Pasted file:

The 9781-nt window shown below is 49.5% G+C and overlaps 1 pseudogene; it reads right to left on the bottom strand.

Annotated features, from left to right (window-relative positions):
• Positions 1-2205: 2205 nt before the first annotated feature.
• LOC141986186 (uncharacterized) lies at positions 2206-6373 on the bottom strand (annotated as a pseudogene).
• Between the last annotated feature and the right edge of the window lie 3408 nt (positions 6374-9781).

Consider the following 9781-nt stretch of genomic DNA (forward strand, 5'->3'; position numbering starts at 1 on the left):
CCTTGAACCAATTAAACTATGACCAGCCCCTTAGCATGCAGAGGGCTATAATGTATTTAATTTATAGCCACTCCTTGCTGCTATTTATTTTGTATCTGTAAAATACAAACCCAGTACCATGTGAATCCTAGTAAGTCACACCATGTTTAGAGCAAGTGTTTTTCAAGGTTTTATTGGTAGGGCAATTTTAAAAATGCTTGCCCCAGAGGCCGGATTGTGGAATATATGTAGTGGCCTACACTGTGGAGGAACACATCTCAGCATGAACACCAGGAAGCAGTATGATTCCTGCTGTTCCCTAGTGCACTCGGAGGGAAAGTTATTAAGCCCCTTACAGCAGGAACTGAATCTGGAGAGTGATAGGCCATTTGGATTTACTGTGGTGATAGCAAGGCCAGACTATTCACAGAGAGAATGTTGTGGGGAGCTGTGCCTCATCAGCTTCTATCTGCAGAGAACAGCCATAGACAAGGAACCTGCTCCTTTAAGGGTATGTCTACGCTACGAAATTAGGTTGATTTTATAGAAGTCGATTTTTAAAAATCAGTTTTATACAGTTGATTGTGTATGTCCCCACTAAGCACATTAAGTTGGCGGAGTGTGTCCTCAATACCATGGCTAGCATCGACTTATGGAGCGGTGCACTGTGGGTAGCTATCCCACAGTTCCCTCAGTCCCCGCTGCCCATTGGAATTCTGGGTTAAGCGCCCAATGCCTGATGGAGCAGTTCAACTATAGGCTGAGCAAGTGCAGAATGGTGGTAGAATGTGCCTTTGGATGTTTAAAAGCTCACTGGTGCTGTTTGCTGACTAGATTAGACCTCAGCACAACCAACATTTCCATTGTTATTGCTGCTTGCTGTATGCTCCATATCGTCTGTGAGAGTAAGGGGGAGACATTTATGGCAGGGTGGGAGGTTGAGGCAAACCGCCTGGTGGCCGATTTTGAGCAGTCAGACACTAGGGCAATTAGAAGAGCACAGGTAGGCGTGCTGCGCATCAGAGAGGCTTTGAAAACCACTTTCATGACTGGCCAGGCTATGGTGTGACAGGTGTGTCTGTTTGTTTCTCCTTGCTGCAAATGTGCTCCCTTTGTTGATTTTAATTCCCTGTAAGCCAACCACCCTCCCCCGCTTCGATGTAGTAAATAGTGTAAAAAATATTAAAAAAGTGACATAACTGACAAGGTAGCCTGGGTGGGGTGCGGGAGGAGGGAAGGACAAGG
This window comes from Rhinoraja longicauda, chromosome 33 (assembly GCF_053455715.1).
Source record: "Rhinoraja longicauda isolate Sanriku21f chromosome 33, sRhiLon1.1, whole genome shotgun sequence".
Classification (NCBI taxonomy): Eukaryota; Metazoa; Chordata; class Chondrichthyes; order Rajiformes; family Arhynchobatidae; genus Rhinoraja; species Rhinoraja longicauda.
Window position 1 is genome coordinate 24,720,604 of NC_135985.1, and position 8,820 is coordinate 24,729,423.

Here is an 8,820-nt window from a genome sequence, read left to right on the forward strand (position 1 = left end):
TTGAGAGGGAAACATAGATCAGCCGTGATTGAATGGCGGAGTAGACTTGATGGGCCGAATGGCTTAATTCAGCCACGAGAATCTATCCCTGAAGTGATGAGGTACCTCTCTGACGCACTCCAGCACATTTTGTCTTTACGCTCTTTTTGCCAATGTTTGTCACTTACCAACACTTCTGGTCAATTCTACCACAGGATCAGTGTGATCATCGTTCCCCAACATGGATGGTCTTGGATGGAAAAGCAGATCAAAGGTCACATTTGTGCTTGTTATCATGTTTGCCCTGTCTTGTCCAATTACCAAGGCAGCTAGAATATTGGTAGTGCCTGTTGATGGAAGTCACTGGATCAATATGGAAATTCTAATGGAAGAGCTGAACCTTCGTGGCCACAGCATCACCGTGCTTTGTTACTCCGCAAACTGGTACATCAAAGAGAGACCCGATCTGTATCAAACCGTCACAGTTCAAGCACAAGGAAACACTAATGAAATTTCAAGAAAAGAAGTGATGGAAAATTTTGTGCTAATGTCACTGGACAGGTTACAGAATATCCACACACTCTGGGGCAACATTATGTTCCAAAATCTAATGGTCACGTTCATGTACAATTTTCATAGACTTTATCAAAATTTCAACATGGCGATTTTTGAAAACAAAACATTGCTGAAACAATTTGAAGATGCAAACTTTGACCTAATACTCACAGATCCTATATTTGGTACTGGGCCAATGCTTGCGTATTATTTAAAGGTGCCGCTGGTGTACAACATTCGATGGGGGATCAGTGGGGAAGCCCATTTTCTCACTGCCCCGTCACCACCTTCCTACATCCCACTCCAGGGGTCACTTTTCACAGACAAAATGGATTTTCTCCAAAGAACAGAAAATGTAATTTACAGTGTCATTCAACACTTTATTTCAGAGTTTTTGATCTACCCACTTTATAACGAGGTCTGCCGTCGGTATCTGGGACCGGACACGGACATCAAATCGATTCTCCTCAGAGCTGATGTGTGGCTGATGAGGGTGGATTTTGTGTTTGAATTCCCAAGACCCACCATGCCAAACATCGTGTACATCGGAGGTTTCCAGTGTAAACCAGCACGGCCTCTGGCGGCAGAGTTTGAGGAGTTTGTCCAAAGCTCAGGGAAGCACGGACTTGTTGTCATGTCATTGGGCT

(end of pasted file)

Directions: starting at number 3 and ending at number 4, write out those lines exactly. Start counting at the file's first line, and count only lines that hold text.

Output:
• Positions 1-2205: 2205 nt before the first annotated feature.
• LOC141986186 (uncharacterized) lies at positions 2206-6373 on the bottom strand (annotated as a pseudogene).